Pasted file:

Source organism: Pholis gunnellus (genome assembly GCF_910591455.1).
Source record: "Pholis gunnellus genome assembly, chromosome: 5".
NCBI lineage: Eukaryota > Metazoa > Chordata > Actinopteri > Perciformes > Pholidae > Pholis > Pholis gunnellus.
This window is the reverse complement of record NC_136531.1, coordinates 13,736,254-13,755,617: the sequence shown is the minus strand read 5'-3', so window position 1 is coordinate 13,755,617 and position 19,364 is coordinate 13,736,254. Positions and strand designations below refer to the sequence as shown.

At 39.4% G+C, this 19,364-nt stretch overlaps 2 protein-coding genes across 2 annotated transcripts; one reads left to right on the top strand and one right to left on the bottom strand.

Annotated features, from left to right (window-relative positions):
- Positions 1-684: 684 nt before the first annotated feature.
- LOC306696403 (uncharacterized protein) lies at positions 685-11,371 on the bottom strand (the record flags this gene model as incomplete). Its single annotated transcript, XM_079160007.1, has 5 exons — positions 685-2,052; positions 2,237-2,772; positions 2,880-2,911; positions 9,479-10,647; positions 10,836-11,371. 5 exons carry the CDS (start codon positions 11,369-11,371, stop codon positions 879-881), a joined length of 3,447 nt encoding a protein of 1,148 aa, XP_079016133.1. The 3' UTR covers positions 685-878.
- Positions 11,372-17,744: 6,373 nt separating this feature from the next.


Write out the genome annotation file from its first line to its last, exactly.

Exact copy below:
Source organism: Pholis gunnellus (genome assembly GCF_910591455.1).
Source record: "Pholis gunnellus genome assembly, chromosome: 5".
NCBI lineage: Eukaryota > Metazoa > Chordata > Actinopteri > Perciformes > Pholidae > Pholis > Pholis gunnellus.
This window is the reverse complement of record NC_136531.1, coordinates 13,736,254-13,755,617: the sequence shown is the minus strand read 5'-3', so window position 1 is coordinate 13,755,617 and position 19,364 is coordinate 13,736,254. Positions and strand designations below refer to the sequence as shown.

At 39.4% G+C, this 19,364-nt stretch overlaps 2 protein-coding genes across 2 annotated transcripts; one reads left to right on the top strand and one right to left on the bottom strand.

Annotated features, from left to right (window-relative positions):
- Positions 1-684: 684 nt before the first annotated feature.
- LOC306696403 (uncharacterized protein) lies at positions 685-11,371 on the bottom strand (the record flags this gene model as incomplete). Its single annotated transcript, XM_079160007.1, has 5 exons — positions 685-2,052; positions 2,237-2,772; positions 2,880-2,911; positions 9,479-10,647; positions 10,836-11,371. 5 exons carry the CDS (start codon positions 11,369-11,371, stop codon positions 879-881), a joined length of 3,447 nt encoding a protein of 1,148 aa, XP_079016133.1. The 3' UTR covers positions 685-878.
- Positions 11,372-17,744: 6,373 nt separating this feature from the next.